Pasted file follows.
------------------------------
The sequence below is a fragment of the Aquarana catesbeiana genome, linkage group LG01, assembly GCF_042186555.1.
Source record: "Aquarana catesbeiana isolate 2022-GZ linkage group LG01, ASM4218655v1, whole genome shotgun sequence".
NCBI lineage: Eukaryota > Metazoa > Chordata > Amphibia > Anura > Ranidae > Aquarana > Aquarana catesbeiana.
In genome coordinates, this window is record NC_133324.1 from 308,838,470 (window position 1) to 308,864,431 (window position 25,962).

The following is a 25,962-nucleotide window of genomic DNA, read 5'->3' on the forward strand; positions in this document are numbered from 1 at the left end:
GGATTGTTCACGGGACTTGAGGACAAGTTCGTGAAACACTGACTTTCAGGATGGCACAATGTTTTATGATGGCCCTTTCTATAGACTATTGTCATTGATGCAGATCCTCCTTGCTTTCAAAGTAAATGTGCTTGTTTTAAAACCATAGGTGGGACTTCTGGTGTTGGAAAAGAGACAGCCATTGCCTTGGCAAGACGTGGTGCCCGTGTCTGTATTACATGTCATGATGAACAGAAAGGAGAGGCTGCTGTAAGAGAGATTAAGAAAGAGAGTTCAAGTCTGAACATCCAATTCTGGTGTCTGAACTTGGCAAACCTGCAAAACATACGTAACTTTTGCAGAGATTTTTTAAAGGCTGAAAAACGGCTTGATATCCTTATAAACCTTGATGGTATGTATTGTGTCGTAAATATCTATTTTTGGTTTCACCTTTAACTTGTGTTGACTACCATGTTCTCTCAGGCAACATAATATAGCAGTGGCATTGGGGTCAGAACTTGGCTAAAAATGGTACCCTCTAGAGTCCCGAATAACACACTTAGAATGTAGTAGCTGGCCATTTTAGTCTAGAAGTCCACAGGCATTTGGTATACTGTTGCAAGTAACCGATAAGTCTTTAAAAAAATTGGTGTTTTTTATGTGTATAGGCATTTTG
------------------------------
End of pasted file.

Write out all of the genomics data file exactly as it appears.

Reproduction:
The sequence below is a fragment of the Aquarana catesbeiana genome, linkage group LG01, assembly GCF_042186555.1.
Source record: "Aquarana catesbeiana isolate 2022-GZ linkage group LG01, ASM4218655v1, whole genome shotgun sequence".
NCBI lineage: Eukaryota > Metazoa > Chordata > Amphibia > Anura > Ranidae > Aquarana > Aquarana catesbeiana.
In genome coordinates, this window is record NC_133324.1 from 308,838,470 (window position 1) to 308,864,431 (window position 25,962).

The following is a 25,962-nucleotide window of genomic DNA, read 5'->3' on the forward strand; positions in this document are numbered from 1 at the left end:
GGATTGTTCACGGGACTTGAGGACAAGTTCGTGAAACACTGACTTTCAGGATGGCACAATGTTTTATGATGGCCCTTTCTATAGACTATTGTCATTGATGCAGATCCTCCTTGCTTTCAAAGTAAATGTGCTTGTTTTAAAACCATAGGTGGGACTTCTGGTGTTGGAAAAGAGACAGCCATTGCCTTGGCAAGACGTGGTGCCCGTGTCTGTATTACATGTCATGATGAACAGAAAGGAGAGGCTGCTGTAAGAGAGATTAAGAAAGAGAGTTCAAGTCTGAACATCCAATTCTGGTGTCTGAACTTGGCAAACCTGCAAAACATACGTAACTTTTGCAGAGATTTTTTAAAGGCTGAAAAACGGCTTGATATCCTTATAAACCTTGATGGTATGTATTGTGTCGTAAATATCTATTTTTGGTTTCACCTTTAACTTGTGTTGACTACCATGTTCTCTCAGGCAACATAATATAGCAGTGGCATTGGGGTCAGAACTTGGCTAAAAATGGTACCCTCTAGAGTCCCGAATAACACACTTAGAATGTAGTAGCTGGCCATTTTAGTCTAGAAGTCCACAGGCATTTGGTATACTGTTGCAAGTAACCGATAAGTCTTTAAAAAAATTGGTGTTTTTTATGTGTATAGGCATTTTG